Boppy small-big-band singer Marc Pompe's Monk's Dream is his seventh CD and marks the spot where piano bar, Vegas, and local weekend watering hole meet. The title doesn't truly indicate a Thelonius Monk tribute, not really, not quite to these ears, though that broad inference is made in the liner notes. Just that particular one of the 11 cuts is indeed the T. Monk composition, accompanied by one more (Ask Me now). Ironically, Monk's Dream is the most dynamic selection of a highly varied quite listenable roster and the one wherein Pompe struts his fullest range, impressive, Sinatra-inspired and then some.
I should note once again that I'm not particularly enamored of Sinatra, seeing him as little more than a narrow-ranged sprechestimme practitioner. Pompe also falls into that a bit too often—though, again, his Monk's Dream track is pure art. To my mind, Marc makes too many wrong or cliché decisions while tending a bit too often to a flattened bandwidth, as was Frankie's wont. Contrast that with my favorite Sinatra-y singer, Jason Paul Curtis (here), and the difference is readily seen. Or jog over to Joe Ferrara's outrageous over-the-top rendition (here), taking the whole gig about as far as it will go.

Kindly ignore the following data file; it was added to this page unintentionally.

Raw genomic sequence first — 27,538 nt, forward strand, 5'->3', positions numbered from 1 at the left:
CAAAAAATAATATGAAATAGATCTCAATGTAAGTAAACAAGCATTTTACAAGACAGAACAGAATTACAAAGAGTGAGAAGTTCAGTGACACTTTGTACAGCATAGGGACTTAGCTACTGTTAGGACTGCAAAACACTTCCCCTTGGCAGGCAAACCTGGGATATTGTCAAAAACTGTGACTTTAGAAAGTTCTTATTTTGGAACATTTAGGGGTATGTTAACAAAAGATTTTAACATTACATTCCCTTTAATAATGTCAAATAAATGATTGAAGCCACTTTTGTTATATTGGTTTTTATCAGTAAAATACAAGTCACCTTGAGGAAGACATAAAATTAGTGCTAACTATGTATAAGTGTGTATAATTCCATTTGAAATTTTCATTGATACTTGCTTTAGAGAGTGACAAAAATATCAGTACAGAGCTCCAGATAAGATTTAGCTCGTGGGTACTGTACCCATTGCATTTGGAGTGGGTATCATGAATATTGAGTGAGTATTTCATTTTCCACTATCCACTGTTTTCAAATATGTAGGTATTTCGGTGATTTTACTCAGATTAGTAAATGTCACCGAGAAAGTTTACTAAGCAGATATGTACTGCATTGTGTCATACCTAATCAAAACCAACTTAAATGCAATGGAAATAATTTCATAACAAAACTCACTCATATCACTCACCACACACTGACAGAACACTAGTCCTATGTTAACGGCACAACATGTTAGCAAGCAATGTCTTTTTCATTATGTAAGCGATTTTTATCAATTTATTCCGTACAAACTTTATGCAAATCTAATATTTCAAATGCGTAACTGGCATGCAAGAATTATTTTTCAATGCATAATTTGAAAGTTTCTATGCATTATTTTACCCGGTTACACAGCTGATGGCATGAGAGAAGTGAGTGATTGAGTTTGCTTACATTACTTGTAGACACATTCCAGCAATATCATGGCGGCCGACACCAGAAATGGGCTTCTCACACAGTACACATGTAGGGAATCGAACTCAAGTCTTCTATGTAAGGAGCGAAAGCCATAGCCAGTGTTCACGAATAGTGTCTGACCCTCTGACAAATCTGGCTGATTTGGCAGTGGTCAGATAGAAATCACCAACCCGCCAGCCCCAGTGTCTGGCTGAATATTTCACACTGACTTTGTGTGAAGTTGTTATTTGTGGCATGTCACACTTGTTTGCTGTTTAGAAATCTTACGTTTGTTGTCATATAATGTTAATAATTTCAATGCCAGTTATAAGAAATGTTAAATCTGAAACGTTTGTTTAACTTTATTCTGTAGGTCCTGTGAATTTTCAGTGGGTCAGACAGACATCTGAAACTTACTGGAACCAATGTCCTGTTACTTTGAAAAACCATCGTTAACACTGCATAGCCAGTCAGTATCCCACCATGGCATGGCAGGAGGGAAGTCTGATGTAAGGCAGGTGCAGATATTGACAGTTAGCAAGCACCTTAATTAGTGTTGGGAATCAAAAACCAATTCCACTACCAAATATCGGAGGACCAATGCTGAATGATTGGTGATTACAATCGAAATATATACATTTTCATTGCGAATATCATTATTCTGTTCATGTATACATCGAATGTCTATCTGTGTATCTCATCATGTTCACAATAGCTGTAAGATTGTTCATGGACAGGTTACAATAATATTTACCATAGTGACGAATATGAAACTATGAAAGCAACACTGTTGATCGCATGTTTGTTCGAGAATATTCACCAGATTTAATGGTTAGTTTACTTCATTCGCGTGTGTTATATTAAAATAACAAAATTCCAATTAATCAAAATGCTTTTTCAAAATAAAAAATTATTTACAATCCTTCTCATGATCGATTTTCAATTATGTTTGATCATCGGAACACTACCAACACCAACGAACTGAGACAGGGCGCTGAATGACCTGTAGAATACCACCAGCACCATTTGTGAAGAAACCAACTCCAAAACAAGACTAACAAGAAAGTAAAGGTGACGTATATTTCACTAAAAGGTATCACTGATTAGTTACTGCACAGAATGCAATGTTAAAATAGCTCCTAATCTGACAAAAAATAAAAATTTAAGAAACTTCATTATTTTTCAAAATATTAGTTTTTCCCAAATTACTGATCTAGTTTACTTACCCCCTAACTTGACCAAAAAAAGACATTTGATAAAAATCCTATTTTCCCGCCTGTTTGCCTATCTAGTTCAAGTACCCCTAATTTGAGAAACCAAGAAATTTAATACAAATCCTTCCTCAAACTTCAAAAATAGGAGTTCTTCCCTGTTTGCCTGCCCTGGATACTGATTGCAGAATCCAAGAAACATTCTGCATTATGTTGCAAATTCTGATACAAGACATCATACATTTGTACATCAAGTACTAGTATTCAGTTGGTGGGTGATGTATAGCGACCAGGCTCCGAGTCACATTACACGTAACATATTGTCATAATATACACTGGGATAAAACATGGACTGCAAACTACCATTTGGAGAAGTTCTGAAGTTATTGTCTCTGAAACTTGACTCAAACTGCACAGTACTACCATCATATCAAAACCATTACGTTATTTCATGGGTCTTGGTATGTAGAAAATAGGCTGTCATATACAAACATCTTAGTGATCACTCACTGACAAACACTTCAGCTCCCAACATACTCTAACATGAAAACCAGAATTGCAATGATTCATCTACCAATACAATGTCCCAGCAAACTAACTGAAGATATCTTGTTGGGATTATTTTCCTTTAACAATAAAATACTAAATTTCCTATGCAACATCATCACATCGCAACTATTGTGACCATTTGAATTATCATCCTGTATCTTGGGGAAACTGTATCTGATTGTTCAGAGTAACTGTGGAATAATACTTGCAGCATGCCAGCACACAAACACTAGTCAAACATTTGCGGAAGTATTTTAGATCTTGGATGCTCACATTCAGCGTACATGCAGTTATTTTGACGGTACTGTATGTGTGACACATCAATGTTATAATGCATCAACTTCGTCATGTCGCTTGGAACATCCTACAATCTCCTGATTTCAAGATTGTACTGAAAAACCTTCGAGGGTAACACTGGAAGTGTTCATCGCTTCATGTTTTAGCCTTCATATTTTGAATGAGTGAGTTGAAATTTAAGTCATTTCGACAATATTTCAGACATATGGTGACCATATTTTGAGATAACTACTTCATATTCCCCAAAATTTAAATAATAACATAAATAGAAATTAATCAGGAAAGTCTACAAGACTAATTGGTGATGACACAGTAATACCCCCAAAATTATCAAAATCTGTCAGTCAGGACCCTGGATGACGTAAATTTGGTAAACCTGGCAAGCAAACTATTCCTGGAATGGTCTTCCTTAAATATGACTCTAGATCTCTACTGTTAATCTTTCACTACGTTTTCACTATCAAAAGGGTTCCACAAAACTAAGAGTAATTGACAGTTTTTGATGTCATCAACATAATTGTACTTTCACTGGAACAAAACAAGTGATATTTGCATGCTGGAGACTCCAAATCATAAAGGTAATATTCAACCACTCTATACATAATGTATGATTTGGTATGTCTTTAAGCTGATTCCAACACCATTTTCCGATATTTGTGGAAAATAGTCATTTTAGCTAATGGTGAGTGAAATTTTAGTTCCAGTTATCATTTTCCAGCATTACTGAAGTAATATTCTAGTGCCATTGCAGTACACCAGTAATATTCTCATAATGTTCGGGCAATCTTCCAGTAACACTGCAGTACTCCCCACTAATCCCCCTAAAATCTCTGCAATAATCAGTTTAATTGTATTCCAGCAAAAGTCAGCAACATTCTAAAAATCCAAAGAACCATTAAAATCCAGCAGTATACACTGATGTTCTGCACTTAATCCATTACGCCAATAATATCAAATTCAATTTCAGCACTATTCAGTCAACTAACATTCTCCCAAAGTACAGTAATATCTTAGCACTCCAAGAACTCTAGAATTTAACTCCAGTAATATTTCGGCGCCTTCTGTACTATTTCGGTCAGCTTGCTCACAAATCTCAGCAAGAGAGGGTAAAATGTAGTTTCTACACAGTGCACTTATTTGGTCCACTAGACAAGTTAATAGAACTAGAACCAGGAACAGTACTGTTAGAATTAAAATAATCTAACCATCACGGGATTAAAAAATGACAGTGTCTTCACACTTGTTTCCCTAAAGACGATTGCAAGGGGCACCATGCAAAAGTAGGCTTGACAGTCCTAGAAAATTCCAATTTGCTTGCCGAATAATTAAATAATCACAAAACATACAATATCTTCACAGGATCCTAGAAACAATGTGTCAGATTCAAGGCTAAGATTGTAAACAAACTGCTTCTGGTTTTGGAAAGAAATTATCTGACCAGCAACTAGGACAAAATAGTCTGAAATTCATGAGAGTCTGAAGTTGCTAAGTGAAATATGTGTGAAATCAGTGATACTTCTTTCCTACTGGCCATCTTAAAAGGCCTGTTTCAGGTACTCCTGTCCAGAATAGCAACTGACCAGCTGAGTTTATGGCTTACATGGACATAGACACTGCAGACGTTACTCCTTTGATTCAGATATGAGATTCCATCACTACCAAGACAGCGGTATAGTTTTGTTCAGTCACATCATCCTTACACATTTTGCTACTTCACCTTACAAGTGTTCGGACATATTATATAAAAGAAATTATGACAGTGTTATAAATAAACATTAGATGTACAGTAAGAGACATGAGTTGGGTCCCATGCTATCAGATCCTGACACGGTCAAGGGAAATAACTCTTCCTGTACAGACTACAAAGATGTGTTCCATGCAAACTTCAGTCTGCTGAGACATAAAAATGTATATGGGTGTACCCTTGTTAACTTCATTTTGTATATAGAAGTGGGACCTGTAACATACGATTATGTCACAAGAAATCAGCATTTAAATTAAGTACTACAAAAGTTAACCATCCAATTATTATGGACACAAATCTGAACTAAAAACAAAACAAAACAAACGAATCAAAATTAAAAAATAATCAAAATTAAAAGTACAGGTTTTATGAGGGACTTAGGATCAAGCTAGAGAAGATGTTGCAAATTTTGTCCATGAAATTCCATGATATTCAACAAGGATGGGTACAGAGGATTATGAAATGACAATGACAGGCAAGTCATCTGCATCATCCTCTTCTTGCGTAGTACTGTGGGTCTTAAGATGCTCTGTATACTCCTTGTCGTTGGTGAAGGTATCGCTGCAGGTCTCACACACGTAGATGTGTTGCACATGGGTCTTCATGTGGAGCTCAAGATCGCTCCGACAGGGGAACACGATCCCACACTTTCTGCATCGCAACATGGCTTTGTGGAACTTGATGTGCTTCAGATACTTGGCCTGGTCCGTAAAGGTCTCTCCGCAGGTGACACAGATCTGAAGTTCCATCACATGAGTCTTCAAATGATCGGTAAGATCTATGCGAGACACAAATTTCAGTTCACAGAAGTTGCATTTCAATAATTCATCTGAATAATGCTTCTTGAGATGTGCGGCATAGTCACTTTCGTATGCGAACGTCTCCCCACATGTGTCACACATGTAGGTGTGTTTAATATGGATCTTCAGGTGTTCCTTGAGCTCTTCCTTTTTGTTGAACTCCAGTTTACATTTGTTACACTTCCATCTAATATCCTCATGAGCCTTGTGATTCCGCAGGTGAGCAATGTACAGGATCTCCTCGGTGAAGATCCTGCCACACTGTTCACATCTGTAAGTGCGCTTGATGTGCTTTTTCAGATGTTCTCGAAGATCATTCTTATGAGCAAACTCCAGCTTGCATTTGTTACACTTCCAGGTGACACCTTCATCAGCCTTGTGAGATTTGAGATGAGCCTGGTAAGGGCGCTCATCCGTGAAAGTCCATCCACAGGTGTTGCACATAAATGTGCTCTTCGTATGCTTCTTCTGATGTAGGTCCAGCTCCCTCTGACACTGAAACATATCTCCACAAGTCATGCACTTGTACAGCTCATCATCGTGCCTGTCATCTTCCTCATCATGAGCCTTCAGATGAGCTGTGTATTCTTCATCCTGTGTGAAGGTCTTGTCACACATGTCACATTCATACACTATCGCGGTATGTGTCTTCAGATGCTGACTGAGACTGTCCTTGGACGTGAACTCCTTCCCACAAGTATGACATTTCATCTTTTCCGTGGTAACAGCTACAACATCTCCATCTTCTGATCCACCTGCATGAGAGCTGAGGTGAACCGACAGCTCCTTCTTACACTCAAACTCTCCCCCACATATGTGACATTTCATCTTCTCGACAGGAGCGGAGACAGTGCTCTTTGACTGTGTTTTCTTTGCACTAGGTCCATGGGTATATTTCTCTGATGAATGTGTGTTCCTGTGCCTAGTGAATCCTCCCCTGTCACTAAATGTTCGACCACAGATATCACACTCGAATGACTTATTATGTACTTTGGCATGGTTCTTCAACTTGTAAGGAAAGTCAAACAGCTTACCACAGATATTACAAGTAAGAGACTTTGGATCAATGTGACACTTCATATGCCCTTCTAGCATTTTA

Still, Pompe is quite good at what he does and will doubtless find warm reception within Frank's legions of admirers; the guy's six previous discs prove that. Too, Bob Ojeda's charts are pure Vegas splashy, exhilarating, and do much in matrixing the singer, including a number of great brief solos. Should you, though, testing my critical aplomb, desire a parallel to what I propound—and I'm definitely in the minority in both cases—I ain't all that impressed by Mark Murphy either. When, among other things, I heard his version of Gee, Baby, Ain't I Good to You, I couldn't , for one thing, believe how shoddily the musicians were recorded. Then the singing in that cut and elsewhere in the twofer I have, Jazz Standards, wasn't all that thought-provoking either.
Yep. S'true. Yet he's released a hell of a lot of CDs on respectable labels and is considered the bee's knees by many top flight crits, singers, and musicians. So if you, unlike me, dig Murphy and Frankie, then you'll certainly find much in Pompe; I just won't be at that party. Knock back a shot as though I were, however, and everything'll be fine. It all works out.
Edited by: David N. Pyles
Copyright 2014, Peterborough Folk Music Society.
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